Read, Write, Run, Roam

Legends of Belgrade, Part III: Sami the Chimp

For my third Belgrade Animal Week post, I thought I’d write something more uplifting about the zoo: the Legend of Sami the Chimpanzee.

Sami arrived at the Belgrade zoo in 1988. There’s a rumor that he was a German family pet before his, um, amorous advances at home led him to the zoo. He quickly tired of life behind bars: the jeering tourists, the bad food, and his neighbor’s incessant discussions about bananas, poop, and how “it was all better in the circus, man.” He hatched a plan to escape and sample Belgrade’s famous nightlife.

It worked. In the third week of February, 1988, Sami ran away. He wandered around Dorcol until the zoo director collected him from a rooftop and took him back to his cage via taxi. I guess Sami liked to arrive in style-or the director didn’t want chimp teeth marks in his car. Radio stations and TV crews covered his escape and capture, but I can’t find footage of this online.

Two days later, Sami escaped again., citing an Ivan Kovacevic essay, highlights that “thousands of people gathered in the streets, shouting: Sami, we won’t let them catch you!, Watch out, Sami!, Sami, don’t come down!” and even carrying protest signs with “Sami, we’re with you!” and “Monkey to the people!” slogans.”

Sami didn’t go back without a fight. No one was injured, but he was sedated for his return home. According to this school newspaper article (great source, right?), Sami got over his harried escape with antibiotics and hot tea. Sounds like a hangover remedy. I’m not so sure Sami wasn’t at a local pub, downing a few Jelen and hitting on ribe.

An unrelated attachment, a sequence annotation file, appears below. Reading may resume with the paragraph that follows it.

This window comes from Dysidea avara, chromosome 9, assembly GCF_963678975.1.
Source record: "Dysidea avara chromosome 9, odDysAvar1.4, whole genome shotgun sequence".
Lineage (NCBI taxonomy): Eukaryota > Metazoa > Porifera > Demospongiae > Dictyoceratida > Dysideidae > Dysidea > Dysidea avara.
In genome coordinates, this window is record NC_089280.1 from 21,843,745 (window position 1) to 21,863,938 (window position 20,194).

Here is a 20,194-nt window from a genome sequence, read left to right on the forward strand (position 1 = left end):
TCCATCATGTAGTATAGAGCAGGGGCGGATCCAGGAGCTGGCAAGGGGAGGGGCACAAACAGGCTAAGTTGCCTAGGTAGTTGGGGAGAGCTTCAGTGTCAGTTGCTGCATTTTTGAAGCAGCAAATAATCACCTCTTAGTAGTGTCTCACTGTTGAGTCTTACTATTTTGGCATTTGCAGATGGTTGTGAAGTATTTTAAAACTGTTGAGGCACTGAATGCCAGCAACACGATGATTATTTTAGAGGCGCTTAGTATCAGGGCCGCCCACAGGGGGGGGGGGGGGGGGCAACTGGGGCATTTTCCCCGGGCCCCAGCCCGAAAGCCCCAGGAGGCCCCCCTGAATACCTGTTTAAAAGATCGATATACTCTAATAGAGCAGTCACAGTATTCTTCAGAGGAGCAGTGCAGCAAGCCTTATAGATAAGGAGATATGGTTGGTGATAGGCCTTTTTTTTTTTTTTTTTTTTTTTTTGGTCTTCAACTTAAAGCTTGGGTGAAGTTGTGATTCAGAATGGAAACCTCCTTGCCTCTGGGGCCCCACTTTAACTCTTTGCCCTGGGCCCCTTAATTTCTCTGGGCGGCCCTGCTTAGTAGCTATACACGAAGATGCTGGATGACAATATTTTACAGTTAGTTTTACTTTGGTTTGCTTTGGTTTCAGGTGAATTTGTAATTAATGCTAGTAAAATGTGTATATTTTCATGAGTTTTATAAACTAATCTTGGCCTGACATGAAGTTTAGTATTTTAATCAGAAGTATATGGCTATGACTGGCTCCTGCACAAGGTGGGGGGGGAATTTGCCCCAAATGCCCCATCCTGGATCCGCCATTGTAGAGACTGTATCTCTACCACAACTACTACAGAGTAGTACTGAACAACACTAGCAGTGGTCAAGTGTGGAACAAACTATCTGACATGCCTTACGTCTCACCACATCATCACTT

The incidents brought attention to the zoo, and to its now-famous resident. Sami became known as “the Dorcol fugitive,” and “the Belgrade dissident.” These sound a bit rude in English, but trust me-Sami was a star. His antics captured the hearts of Beogradjani, who were, in their own way, striving for freedom.

Sami may have even inspired the awesome 80’s Serbian pop song, “Sami, let’s be alone.” Okay, maybe he didn’t, but it’s still a catchy tune.

Sami died in 1992, but he is far from forgotten. His statue stands in the Belgrade zoo to this day, and his exploits may have inspired primates across the world. In 2007, Oliver the monkey made his second escape from an American zoo in Mississippi. And in 2009, not one, but thirty chimps broke out of their enclosure in a UK zoo to raid the kitchen. Sami would have been proud.

Many thanks to for their prior research on this subject.


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